I deduce that this misalignment may be because of the different ways the two tools are analyzing the data. Carto may be showing the highest percentage reached by each country during the most recent period of years, while Tableau shows the exact value from the selected year. However, upon double checking with another visualization I created on Tableau, I found that Tableau’s top 10 list did not align with the original data. As shown in the graph below, Mexico does fall into third place according to the most recent data, proving Carto’s analysis correct.

Line Graph made on Tableau

As shown in the GIF below, Carto’s map represents how female representation spread over time and increased overall, however it does not show the progress of each country.

It seams that the coloring of each country shows proportion of female representation in relation to the rest of the world rather than to its own progress. The images below show this. The image on the left shows earlier data for the US, which has a smaller percentage of female representation. The image on the right shows more recent data, where the percentage is higher. However, the color of the US on the left is darker than on the right. As the colors don’t correlate with the numbers, I deduce that the coloring of each country on the map is in relation to the other countries instead of its exact value.


Using Carto to create this map allowed me to understand which tool would work better to represent the data I am interested in. The quality of the map and the styling options for the map were two features I appreciated about Carto. Being able to select every color for the legend and the number of colors made it easy to control the data representation. This is not a feature that Tableau offers. However, the widgets on Carto did not have a way to be customized, making the process of understanding and selecting data difficult. Users are unable to tell what years they have selected on the timeline, they can only assume the rightmost bar is the most recent based on the widget title. Another limitation I found with Carto was with that the Countries widget did not have a dropdown menu option beyond the 5 countries it displays. It had a search function, but this is not the easiest to use as country names officially change over time and may not align with what a user expects (For example “Republic of Korea” instead of South Korea).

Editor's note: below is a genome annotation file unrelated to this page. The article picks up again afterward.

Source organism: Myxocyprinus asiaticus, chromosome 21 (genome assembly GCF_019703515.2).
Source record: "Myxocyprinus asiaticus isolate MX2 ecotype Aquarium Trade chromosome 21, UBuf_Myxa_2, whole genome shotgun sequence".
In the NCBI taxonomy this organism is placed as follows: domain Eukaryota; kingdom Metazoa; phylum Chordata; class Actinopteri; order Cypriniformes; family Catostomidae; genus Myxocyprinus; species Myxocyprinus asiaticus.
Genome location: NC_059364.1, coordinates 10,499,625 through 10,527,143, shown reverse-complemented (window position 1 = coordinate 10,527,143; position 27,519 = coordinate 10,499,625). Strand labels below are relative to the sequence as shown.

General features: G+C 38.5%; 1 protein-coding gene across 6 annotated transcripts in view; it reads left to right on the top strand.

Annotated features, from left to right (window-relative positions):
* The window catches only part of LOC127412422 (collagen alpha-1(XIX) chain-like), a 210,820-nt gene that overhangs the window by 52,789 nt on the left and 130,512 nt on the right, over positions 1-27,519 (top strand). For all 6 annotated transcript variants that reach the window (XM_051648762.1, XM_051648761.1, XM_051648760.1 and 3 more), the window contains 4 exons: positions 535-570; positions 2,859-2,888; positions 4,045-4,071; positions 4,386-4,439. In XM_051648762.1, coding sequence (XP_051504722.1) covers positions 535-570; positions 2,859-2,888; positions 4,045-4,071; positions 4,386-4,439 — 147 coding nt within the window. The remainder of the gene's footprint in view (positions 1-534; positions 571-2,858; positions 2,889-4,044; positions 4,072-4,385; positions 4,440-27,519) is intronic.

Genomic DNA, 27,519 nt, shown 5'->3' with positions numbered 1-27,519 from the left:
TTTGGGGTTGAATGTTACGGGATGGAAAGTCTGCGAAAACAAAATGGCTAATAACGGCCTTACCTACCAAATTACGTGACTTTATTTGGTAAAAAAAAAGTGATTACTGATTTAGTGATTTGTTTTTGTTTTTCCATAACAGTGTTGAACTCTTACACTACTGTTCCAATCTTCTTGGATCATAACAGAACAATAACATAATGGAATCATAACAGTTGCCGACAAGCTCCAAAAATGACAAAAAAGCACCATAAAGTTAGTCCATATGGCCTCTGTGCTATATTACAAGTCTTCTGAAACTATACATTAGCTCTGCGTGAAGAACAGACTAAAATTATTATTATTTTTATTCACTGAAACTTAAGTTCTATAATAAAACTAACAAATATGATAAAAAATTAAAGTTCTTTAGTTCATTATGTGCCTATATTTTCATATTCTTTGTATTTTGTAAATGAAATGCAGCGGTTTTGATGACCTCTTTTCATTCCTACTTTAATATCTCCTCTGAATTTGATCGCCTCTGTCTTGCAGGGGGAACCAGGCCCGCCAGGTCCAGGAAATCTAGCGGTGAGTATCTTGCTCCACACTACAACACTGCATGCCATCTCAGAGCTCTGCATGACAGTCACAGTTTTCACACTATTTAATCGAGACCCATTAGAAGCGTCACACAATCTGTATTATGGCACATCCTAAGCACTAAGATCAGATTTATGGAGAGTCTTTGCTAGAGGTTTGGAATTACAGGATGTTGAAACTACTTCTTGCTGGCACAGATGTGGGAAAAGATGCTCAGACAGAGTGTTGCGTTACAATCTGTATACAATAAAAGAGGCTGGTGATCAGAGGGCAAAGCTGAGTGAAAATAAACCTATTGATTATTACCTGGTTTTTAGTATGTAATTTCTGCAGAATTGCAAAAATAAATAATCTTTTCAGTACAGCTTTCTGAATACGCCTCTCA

When it comes to the coloring of the map, I prefer the way Tableau does it over Carto. The cloropleth is the visualization I want to prioritize with my research on this topic. Having it represent not only the worldwide growth in female representation in parliament but also the growth of each country over time is important. The way Carto does it, the coloring compares countries to one another for selected time periods but does not show each country’s growth. For this reason, and also for being able to create multiple filters and visualizations using one dataset I think Tableau would be a more suitable tool for my research.